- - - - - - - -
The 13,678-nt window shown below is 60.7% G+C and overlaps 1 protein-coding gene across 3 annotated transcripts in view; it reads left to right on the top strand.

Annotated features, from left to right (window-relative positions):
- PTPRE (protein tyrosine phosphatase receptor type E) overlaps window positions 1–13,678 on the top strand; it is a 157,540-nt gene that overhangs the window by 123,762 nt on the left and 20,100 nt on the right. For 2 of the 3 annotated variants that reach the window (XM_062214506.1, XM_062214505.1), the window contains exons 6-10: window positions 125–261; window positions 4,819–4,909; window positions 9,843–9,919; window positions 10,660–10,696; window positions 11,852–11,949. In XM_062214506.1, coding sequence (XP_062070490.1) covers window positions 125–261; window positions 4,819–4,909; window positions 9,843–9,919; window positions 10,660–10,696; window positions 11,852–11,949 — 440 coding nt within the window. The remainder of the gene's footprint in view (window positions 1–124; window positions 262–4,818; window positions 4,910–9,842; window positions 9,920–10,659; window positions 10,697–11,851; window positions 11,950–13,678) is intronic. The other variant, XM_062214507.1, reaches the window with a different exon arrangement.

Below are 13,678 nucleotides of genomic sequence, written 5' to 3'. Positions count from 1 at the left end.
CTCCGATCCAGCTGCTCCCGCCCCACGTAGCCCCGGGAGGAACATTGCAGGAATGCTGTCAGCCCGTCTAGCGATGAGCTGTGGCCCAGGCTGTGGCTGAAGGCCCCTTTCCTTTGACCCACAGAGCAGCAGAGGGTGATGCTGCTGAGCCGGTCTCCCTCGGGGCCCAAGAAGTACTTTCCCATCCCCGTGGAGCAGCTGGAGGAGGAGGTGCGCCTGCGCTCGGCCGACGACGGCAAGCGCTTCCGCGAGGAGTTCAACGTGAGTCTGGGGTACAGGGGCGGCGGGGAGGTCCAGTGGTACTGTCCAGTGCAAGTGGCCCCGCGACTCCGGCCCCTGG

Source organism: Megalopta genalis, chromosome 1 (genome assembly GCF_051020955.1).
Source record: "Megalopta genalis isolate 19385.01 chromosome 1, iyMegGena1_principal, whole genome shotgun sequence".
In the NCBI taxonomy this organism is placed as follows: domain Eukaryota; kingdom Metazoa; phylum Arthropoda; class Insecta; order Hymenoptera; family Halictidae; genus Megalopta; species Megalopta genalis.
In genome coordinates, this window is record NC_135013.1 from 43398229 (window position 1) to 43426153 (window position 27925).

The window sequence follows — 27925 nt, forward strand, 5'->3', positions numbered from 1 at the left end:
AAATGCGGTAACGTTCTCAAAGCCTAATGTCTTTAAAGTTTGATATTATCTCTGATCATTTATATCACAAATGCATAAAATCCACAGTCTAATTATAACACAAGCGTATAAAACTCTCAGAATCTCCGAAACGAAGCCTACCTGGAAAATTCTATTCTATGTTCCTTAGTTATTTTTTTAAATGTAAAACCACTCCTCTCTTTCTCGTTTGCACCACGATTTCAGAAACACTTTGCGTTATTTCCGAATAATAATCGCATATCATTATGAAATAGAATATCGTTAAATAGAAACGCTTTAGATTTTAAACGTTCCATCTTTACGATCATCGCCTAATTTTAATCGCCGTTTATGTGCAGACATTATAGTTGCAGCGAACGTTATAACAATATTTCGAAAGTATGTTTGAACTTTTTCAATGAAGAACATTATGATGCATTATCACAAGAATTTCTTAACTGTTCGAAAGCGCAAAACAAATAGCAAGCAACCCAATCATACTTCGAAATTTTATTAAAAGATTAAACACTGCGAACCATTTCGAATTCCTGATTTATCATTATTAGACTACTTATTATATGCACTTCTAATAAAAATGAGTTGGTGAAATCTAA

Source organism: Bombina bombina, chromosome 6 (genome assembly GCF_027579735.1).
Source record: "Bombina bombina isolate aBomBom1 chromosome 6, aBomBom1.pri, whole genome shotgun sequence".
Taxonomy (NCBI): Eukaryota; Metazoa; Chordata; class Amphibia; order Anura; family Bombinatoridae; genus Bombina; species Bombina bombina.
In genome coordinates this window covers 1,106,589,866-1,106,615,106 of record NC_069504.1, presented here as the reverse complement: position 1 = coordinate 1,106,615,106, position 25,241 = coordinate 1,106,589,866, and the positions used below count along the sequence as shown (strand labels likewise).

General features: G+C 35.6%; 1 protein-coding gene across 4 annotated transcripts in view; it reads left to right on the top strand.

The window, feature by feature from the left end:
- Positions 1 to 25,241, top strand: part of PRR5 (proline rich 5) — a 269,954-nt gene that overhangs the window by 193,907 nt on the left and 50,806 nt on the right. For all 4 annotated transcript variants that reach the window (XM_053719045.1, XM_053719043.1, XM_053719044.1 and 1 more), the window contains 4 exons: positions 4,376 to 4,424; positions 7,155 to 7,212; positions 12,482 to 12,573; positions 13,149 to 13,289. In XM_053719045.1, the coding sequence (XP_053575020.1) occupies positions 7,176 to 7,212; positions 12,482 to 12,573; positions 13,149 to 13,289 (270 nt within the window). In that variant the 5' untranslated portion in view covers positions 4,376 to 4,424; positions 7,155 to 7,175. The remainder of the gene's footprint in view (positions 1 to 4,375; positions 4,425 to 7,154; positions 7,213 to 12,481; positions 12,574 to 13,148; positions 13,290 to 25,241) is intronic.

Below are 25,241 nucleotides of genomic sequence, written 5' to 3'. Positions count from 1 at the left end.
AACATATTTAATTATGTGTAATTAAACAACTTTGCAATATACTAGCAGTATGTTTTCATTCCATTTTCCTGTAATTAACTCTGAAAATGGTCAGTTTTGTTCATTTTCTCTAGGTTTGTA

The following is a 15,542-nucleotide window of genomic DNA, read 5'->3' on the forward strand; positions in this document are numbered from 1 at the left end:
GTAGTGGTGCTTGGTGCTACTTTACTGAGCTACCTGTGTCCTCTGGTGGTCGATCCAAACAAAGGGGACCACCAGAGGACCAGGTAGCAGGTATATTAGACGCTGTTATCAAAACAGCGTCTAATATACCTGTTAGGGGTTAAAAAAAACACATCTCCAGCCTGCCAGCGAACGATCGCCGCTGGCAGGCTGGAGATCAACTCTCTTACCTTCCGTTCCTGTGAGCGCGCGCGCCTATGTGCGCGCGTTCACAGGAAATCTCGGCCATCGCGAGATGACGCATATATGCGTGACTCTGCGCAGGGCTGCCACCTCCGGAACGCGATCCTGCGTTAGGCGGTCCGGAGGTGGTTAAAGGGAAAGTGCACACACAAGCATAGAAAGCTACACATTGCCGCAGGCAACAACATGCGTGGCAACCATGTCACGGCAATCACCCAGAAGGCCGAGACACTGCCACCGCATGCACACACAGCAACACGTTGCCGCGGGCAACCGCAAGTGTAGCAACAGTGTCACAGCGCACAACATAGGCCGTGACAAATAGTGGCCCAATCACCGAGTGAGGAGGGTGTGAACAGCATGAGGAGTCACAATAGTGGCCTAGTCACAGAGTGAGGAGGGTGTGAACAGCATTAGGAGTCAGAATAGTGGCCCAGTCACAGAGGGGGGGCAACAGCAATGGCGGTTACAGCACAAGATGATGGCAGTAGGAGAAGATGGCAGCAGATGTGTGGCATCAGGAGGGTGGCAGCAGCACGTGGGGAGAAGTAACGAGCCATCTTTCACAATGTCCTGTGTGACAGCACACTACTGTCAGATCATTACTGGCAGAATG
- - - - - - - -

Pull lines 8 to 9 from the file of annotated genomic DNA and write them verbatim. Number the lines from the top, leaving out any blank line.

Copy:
In the NCBI taxonomy this organism is placed as follows: domain Eukaryota; kingdom Metazoa; phylum Arthropoda; class Insecta; order Hymenoptera; family Halictidae; genus Megalopta; species Megalopta genalis.
In genome coordinates, this window is record NC_135013.1 from 43398229 (window position 1) to 43426153 (window position 27925).